In the region of Cochise County, the first material to be deposited are pebbles derived from
the exposed Precambrian Pinal schist.  This maroon-red red layer of angular pebbles is known as the

Glance conglomerate.  As the shoreline transgressed and the water got deeper, sands were laid
down that eventually became the
Morita formation.  At its deepest extent, a very fossil-rich layer
of limestone was laid-down, the
Mural limestone. This limestone layer received its name from the
large number of fist-sized fossil snails and clams exposed on cliff surfaces; the early inhabitants of
Bisbee thought that these fossils were Indian carvings.  As this last ocean slowly withdrew from the
area, additional sands were deposited (
Cintura formation).

          The Cretaceous flooding event deposited
an additional 5000 feet of sedimentary rocks,
approximately the same amount as the three major periods  of flooding during the Paleozoic.




         
The Cretaceous was not quite finished with surprises.  A tectonic event marked by
compressional folding and igneous intrusions started about 80 million years ago and continued
locally to about 55 million years ago, overlapping the Mesozoic and Cenozoic eras.  The cause of
this event is tied to plate tectonics.  North America had started moving to the west about 190
million years ago during the Mesozoic.  Hundreds of miles of the Pacific plate had already been
subducted beneath the western edge of North America. So why the sudden increase in
compression?  Probably North America had just run into a portion of the East Pacific Rise, a
spreading ridge, that the continent could not quite climb over.  Consequently the collision lead
to compression and thrust faulting.  This event is known as the Laramide orogeny and is
responsible for many copper deposits such as Twin Buttes south of Tucson and Cananea in
Sonora, Mexico.





Cenozoic Era   
          The Cenozoic starts out with a bang.  A large asteroid has just slammed into the Yucatan
peninsula in Mexico and the cataclysm has ended the reign of the dinosaurs.  A green glass
tektite, perhaps formed by rock being melted by the impact and splashed outwards, was found
in the Huachuca Mountains.

          After the Laramide orogeny calms down, erosion takes over again,  The area that is to
become the Huachuca mountains is flatted by erosion between 50 and 30 million years ago.

          Another period of tectonic and volcanic activity starts up in mid Tertiary times.  From
about 35 to 25 million years ago the volcanoes making up the Tucson mountains erupt, the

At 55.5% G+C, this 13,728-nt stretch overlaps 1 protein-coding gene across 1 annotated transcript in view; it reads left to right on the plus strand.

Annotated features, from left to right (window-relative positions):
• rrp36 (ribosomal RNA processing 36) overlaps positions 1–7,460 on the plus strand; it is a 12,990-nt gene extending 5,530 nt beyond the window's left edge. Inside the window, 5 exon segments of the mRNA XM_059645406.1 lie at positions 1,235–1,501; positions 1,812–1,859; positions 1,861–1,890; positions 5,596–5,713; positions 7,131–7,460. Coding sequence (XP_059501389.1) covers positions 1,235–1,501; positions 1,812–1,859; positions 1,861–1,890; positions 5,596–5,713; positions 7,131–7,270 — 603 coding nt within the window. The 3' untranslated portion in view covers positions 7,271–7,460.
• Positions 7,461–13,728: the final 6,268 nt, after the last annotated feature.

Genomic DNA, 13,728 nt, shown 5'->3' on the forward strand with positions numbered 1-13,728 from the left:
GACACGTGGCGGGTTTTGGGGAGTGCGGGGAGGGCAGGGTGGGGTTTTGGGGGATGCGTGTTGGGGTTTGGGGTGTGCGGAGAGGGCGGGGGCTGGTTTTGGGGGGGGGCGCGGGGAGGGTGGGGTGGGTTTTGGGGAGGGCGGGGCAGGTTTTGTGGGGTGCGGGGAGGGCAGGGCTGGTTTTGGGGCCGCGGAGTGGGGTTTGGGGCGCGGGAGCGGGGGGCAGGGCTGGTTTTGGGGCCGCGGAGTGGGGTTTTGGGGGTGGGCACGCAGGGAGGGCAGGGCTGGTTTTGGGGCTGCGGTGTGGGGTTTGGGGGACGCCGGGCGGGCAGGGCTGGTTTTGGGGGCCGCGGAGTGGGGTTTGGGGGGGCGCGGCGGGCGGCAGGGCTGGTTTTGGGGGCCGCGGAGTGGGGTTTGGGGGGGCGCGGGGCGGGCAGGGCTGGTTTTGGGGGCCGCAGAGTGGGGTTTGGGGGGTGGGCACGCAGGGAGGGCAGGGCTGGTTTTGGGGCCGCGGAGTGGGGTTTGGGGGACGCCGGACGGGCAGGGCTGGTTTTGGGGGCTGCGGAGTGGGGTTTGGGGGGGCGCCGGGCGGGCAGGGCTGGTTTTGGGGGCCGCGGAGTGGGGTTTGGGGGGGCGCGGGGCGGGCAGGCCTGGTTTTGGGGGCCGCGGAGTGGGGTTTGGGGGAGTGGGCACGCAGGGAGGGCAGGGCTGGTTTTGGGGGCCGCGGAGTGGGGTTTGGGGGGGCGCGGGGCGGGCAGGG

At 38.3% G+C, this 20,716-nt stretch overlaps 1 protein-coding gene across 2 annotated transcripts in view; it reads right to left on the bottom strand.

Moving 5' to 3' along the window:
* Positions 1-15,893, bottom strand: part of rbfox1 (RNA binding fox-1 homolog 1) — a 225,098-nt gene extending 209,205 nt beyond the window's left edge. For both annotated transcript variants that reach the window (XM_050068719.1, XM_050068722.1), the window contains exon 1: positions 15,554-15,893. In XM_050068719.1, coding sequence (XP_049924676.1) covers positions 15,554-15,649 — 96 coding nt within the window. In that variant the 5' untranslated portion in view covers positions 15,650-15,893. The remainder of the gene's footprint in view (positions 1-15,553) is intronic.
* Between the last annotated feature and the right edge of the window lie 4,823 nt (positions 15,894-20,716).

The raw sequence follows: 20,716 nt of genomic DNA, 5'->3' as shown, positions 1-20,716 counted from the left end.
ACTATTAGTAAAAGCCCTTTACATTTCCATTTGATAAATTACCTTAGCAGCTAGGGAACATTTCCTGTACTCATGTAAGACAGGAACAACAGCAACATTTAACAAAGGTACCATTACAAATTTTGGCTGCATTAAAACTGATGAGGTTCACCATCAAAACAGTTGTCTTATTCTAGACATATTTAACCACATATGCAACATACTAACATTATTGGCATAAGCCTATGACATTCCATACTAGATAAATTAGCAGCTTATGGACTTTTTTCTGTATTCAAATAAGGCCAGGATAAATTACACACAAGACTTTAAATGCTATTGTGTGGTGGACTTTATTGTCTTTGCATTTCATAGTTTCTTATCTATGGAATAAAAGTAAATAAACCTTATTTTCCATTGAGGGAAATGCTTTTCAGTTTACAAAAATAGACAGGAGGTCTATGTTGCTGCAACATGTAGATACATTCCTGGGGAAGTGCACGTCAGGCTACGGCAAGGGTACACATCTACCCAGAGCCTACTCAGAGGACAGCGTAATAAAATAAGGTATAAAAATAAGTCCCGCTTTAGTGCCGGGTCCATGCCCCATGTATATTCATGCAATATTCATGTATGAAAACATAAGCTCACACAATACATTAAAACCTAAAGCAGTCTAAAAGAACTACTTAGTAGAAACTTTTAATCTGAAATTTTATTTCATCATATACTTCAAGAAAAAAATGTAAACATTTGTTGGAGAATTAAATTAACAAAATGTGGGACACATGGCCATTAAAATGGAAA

Santa Catalina mountains are uplifted, and the Turkey Creek caldera in the Chiricahuas blows
its top.




        
 The geologic event that produces much of the current topography in southern Arizona,
basin and range faulting, starts abut 15 million years ago and continues to about 6 million
years ago.  This is a period of crustal extension, probably caused by a spreading ridge now
sitting directly under southern Arizona.  During this crustal extension, steeply dipping faults
form and the continental crust is broken into large blocks.  Some of the blocks are down
dropped (grabens), forming valleys, while others are uplifted to form mountain ranges (horsts). 
Many of the blocks are tipped, so that the flat beds of Paleozoic and Mesozoic sedimentary
rocks are now longer horizontal. Although most of basin and range tectonic activity ended
about 5 million years ago, small displacements of the blocks continued.  In 1887, the eastern
side of the San Bernardino graben, southeast of Douglas dropped about 7 feet suddenly
creating a major earthquake.  Small basaltic lava flows and more than 20 small volcanic cinder
cones in the San Bernardino Valley with ages ranging from 5 million to 300,000 years indicate
that there is still some restless geologic forces still in the area.

          Scenery is slowly becoming more familiar.  Erosion of the mountain ranges is covering
the down dropped graben blocks, such as the San Pedro valley with hundreds of feet of gravel,
sand, silt, and clay.




San Pedro Valley
          From 5 million years ago to 1 million years ago, the Upper San Pedro Valley had lakes,
playas, and streams.  From 4 to 2 million years ago there was a large lake in the Benson area
that was between 200 and 300 feet deep.  Sedimentary deposits at the edge of the lake can
be seen in the St. David area as eroded badland deposits.  The lake dried up before the last
period of Ice Age glaciation (Wisconsin).

          As the climate changed, the nature of the San Pedro River valley changed.  Lake deposits
were prominent fro 5 to 3 million years ago.  Channels and flood plains were prominent from
3 to 1 million years ago.  Down cutting by the San Pedro river started about 600,000 years ago. 
The deposition and downcutting were not a continuous process; there are three distinct
pediments that have been identified.

          The last 11,000 years have been a warm interglacial period, marked by valleys being
incised in older gravels by streams.

          The Quiburis formation, consisting of mudstones, siltstones, and volcanic tuffs has been
dated from 6.5 to 4.5 million years ago.

          The
St. David formation, mostly mudstones, has been dated from 4.5 million years ago
to about 500,000 years ago.

          The
Lehner ranch, located adjacent to the San Pedro river, is a Clovis period early man
mammoth kill site.